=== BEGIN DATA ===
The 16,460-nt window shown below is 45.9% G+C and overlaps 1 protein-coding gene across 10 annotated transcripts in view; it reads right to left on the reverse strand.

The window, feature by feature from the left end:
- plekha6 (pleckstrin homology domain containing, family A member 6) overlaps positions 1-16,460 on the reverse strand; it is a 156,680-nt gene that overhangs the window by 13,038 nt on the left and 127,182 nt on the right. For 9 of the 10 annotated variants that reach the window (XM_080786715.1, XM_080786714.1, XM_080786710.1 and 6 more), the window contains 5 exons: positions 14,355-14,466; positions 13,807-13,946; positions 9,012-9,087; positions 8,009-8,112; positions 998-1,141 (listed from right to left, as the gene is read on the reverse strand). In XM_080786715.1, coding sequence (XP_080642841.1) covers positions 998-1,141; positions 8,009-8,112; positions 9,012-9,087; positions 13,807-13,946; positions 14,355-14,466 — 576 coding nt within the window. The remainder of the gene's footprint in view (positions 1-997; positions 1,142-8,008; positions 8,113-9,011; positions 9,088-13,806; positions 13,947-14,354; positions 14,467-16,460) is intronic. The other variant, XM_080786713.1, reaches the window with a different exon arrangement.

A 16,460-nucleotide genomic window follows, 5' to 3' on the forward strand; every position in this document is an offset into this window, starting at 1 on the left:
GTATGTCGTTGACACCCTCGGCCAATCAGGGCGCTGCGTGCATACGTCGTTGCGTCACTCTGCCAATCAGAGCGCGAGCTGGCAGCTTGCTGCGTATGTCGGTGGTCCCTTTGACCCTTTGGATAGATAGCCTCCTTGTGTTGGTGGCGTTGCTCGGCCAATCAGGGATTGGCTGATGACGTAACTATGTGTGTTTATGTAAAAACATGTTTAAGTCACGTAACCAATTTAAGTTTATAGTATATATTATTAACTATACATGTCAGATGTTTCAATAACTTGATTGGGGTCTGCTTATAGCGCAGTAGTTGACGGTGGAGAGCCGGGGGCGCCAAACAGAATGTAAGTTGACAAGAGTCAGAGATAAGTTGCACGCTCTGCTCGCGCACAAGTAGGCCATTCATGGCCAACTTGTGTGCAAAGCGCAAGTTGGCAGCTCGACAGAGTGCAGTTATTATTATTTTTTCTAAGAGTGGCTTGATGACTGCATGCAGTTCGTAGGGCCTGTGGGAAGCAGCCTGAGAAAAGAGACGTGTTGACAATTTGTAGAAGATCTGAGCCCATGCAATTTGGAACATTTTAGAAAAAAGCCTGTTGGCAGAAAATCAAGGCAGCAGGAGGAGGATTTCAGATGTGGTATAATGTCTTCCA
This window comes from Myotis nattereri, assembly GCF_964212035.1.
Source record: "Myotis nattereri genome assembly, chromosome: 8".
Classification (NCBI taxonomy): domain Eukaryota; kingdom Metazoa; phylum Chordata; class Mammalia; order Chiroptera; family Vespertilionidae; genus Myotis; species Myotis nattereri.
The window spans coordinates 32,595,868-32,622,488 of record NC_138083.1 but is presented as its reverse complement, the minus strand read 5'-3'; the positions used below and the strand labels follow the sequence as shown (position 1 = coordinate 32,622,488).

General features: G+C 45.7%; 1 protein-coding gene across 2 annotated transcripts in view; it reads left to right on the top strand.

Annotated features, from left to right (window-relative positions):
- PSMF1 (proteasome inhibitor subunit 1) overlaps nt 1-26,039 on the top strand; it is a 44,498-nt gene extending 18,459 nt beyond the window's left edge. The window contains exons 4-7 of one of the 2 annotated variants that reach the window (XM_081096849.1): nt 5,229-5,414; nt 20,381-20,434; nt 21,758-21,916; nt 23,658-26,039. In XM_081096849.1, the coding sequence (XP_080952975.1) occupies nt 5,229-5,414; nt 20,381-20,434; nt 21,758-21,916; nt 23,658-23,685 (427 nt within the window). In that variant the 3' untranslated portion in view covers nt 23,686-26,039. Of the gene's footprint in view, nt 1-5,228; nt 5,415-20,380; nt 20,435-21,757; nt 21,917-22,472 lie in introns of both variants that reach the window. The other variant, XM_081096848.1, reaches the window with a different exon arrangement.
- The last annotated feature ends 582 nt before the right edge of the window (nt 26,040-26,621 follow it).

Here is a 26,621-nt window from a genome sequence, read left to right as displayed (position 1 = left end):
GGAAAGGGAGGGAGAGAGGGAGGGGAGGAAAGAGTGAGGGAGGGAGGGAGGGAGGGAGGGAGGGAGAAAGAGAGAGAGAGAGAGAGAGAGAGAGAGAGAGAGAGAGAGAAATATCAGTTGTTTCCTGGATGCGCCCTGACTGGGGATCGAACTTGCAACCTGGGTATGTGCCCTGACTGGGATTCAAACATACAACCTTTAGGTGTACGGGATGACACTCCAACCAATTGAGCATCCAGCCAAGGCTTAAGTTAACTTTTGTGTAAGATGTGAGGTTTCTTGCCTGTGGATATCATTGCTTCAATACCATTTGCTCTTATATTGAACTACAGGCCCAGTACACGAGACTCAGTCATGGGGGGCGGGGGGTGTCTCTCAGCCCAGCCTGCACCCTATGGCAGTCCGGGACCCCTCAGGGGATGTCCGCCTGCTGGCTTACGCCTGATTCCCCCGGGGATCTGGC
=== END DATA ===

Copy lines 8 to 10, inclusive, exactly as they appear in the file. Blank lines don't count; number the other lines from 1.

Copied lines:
Classification (NCBI taxonomy): domain Eukaryota; kingdom Metazoa; phylum Chordata; class Mammalia; order Chiroptera; family Vespertilionidae; genus Myotis; species Myotis nattereri.
The window spans coordinates 32,595,868-32,622,488 of record NC_138083.1 but is presented as its reverse complement, the minus strand read 5'-3'; the positions used below and the strand labels follow the sequence as shown (position 1 = coordinate 32,622,488).

General features: G+C 45.7%; 1 protein-coding gene across 2 annotated transcripts in view; it reads left to right on the top strand.